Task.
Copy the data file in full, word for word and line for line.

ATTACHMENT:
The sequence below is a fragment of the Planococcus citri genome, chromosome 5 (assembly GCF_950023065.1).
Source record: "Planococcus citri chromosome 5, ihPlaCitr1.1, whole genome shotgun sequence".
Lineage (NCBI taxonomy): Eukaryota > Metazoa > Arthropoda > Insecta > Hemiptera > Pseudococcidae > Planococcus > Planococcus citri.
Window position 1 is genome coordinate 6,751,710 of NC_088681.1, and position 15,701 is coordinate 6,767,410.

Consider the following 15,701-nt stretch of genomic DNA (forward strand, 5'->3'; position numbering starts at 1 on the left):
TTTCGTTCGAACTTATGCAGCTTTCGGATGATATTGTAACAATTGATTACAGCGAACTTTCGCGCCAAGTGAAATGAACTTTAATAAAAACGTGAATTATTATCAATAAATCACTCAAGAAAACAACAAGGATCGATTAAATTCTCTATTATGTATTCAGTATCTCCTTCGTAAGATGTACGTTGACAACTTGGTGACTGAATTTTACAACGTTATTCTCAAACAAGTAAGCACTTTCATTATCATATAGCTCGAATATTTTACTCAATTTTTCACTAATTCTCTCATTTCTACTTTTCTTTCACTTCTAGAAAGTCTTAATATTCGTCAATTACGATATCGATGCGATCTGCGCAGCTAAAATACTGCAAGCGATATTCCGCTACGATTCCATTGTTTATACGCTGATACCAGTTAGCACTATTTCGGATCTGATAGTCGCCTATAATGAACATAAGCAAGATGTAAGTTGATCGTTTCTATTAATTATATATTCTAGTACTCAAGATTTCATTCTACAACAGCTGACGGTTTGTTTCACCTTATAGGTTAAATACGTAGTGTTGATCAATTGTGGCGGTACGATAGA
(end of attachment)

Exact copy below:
The sequence below is a fragment of the Planococcus citri genome, chromosome 5 (assembly GCF_950023065.1).
Source record: "Planococcus citri chromosome 5, ihPlaCitr1.1, whole genome shotgun sequence".
Lineage (NCBI taxonomy): Eukaryota > Metazoa > Arthropoda > Insecta > Hemiptera > Pseudococcidae > Planococcus > Planococcus citri.
Window position 1 is genome coordinate 6,751,710 of NC_088681.1, and position 15,701 is coordinate 6,767,410.

Consider the following 15,701-nt stretch of genomic DNA (forward strand, 5'->3'; position numbering starts at 1 on the left):
TTTCGTTCGAACTTATGCAGCTTTCGGATGATATTGTAACAATTGATTACAGCGAACTTTCGCGCCAAGTGAAATGAACTTTAATAAAAACGTGAATTATTATCAATAAATCACTCAAGAAAACAACAAGGATCGATTAAATTCTCTATTATGTATTCAGTATCTCCTTCGTAAGATGTACGTTGACAACTTGGTGACTGAATTTTACAACGTTATTCTCAAACAAGTAAGCACTTTCATTATCATATAGCTCGAATATTTTACTCAATTTTTCACTAATTCTCTCATTTCTACTTTTCTTTCACTTCTAGAAAGTCTTAATATTCGTCAATTACGATATCGATGCGATCTGCGCAGCTAAAATACTGCAAGCGATATTCCGCTACGATTCCATTGTTTATACGCTGATACCAGTTAGCACTATTTCGGATCTGATAGTCGCCTATAATGAACATAAGCAAGATGTAAGTTGATCGTTTCTATTAATTATATATTCTAGTACTCAAGATTTCATTCTACAACAGCTGACGGTTTGTTTCACCTTATAGGTTAAATACGTAGTGTTGATCAATTGTGGCGGTACGATAGA